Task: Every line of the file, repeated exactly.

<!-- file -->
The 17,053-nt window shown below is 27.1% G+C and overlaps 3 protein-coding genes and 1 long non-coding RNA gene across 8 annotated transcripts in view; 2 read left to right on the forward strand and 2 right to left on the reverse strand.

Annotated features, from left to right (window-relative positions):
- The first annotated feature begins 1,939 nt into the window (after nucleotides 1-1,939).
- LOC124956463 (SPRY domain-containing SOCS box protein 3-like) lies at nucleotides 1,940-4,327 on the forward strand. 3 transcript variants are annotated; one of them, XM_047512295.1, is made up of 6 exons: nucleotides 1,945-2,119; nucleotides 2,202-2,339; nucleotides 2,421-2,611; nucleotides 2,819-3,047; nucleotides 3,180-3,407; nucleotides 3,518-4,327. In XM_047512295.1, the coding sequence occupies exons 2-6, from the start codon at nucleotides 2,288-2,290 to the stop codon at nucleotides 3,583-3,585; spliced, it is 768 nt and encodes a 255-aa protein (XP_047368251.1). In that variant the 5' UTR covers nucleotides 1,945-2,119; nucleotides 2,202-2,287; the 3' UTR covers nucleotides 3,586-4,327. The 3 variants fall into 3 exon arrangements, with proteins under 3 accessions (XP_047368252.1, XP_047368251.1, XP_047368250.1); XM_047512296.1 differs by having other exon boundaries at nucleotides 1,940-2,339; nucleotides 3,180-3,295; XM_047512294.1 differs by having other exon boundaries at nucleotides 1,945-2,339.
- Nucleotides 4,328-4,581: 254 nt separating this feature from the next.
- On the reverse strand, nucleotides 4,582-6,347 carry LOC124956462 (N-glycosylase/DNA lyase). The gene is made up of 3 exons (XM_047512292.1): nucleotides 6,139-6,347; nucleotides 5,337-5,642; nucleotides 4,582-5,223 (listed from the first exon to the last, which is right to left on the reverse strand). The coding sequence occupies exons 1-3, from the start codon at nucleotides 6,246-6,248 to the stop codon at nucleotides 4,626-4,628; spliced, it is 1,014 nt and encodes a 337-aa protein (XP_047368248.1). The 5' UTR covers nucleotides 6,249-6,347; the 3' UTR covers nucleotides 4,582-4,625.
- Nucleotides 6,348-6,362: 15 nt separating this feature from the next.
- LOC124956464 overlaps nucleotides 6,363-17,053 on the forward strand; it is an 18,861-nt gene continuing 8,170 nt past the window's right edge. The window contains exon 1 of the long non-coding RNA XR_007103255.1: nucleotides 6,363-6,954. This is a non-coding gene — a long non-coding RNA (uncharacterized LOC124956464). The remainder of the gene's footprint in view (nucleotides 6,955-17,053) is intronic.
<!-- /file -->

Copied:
The 17,053-nt window shown below is 27.1% G+C and overlaps 3 protein-coding genes and 1 long non-coding RNA gene across 8 annotated transcripts in view; 2 read left to right on the forward strand and 2 right to left on the reverse strand.

Annotated features, from left to right (window-relative positions):
- The first annotated feature begins 1,939 nt into the window (after nucleotides 1-1,939).
- LOC124956463 (SPRY domain-containing SOCS box protein 3-like) lies at nucleotides 1,940-4,327 on the forward strand. 3 transcript variants are annotated; one of them, XM_047512295.1, is made up of 6 exons: nucleotides 1,945-2,119; nucleotides 2,202-2,339; nucleotides 2,421-2,611; nucleotides 2,819-3,047; nucleotides 3,180-3,407; nucleotides 3,518-4,327. In XM_047512295.1, the coding sequence occupies exons 2-6, from the start codon at nucleotides 2,288-2,290 to the stop codon at nucleotides 3,583-3,585; spliced, it is 768 nt and encodes a 255-aa protein (XP_047368251.1). In that variant the 5' UTR covers nucleotides 1,945-2,119; nucleotides 2,202-2,287; the 3' UTR covers nucleotides 3,586-4,327. The 3 variants fall into 3 exon arrangements, with proteins under 3 accessions (XP_047368252.1, XP_047368251.1, XP_047368250.1); XM_047512296.1 differs by having other exon boundaries at nucleotides 1,940-2,339; nucleotides 3,180-3,295; XM_047512294.1 differs by having other exon boundaries at nucleotides 1,945-2,339.
- Nucleotides 4,328-4,581: 254 nt separating this feature from the next.
- On the reverse strand, nucleotides 4,582-6,347 carry LOC124956462 (N-glycosylase/DNA lyase). The gene is made up of 3 exons (XM_047512292.1): nucleotides 6,139-6,347; nucleotides 5,337-5,642; nucleotides 4,582-5,223 (listed from the first exon to the last, which is right to left on the reverse strand). The coding sequence occupies exons 1-3, from the start codon at nucleotides 6,246-6,248 to the stop codon at nucleotides 4,626-4,628; spliced, it is 1,014 nt and encodes a 337-aa protein (XP_047368248.1). The 5' UTR covers nucleotides 6,249-6,347; the 3' UTR covers nucleotides 4,582-4,625.
- Nucleotides 6,348-6,362: 15 nt separating this feature from the next.
- LOC124956464 overlaps nucleotides 6,363-17,053 on the forward strand; it is an 18,861-nt gene continuing 8,170 nt past the window's right edge. The window contains exon 1 of the long non-coding RNA XR_007103255.1: nucleotides 6,363-6,954. This is a non-coding gene — a long non-coding RNA (uncharacterized LOC124956464). The remainder of the gene's footprint in view (nucleotides 6,955-17,053) is intronic.